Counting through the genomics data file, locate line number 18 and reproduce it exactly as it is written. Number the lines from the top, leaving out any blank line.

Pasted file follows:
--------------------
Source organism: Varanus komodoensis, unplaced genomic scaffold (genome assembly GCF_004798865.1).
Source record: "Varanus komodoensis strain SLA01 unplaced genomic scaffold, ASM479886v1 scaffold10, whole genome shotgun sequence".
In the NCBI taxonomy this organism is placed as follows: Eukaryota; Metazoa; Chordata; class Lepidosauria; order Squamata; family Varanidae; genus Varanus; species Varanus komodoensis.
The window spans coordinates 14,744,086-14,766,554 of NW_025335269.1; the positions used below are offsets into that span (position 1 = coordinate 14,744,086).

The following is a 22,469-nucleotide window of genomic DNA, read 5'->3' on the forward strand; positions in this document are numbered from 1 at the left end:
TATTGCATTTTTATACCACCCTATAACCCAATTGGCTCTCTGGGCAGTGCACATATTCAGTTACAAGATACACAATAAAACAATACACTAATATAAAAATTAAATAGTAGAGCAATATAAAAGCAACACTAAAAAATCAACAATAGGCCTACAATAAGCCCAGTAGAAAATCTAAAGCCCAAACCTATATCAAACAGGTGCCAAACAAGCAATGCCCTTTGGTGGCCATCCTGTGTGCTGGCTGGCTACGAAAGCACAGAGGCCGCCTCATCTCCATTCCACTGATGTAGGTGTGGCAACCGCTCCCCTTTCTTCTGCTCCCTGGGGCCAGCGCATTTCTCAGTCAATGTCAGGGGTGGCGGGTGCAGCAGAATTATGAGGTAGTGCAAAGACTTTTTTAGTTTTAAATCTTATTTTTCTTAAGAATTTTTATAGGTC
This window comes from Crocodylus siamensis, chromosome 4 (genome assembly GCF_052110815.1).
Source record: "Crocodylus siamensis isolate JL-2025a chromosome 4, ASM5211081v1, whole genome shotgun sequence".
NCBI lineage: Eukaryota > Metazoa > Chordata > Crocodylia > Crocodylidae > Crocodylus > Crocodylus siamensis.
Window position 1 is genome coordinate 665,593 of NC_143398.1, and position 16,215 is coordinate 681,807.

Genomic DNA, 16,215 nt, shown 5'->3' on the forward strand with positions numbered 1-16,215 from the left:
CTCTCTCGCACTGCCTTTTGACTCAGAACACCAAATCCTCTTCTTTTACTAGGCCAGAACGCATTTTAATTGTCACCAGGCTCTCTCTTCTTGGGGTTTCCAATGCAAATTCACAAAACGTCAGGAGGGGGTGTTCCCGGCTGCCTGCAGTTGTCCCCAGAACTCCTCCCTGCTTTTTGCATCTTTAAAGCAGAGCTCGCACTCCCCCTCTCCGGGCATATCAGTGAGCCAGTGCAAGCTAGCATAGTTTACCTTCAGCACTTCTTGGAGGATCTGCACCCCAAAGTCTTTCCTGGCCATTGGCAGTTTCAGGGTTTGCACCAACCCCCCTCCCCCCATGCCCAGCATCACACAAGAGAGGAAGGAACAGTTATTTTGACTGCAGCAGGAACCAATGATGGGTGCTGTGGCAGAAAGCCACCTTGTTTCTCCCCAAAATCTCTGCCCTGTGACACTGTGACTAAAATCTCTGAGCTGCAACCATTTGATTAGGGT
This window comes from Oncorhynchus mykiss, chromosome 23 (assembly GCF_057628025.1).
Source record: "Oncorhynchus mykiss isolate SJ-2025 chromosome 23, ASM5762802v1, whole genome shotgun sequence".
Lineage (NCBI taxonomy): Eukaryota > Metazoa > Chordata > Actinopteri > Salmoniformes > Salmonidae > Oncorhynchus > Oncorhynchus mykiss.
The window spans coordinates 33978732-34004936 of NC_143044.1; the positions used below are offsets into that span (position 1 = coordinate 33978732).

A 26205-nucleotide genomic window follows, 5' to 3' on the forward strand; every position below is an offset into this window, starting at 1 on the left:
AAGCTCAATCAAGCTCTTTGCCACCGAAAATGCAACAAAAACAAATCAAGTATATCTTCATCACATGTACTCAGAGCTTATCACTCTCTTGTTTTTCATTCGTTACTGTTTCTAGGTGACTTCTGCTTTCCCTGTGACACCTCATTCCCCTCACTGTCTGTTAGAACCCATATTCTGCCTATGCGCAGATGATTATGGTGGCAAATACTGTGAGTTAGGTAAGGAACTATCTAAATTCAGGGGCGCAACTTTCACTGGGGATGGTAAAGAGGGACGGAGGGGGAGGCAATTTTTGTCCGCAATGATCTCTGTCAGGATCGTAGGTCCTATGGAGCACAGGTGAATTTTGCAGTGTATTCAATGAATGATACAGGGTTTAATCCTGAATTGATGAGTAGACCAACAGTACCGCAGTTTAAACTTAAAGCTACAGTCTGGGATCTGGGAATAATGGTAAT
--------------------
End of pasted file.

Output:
AAGCTCAATCAAGCTCTTTGCCACCGAAAATGCAACAAAAACAAATCAAGTATATCTTCATCACATGTACTCAGAGCTTATCACTCTCTTGTTTTTCATTCGTTACTGTTTCTAGGTGACTTCTGCTTTCCCTGTGACACCTCATTCCCCTCACTGTCTGTTAGAACCCATATTCTGCCTATGCGCAGATGATTATGGTGGCAAATACTGTGAGTTAGGTAAGGAACTATCTAAATTCAGGGGCGCAACTTTCACTGGGGATGGTAAAGAGGGACGGAGGGGGAGGCAATTTTTGTCCGCAATGATCTCTGTCAGGATCGTAGGTCCTATGGAGCACAGGTGAATTTTGCAGTGTATTCAATGAATGATACAGGGTTTAATCCTGAATTGATGAGTAGACCAACAGTACCGCAGTTTAAACTTAAAGCTACAGTCTGGGATCTGGGAATAATGGTAAT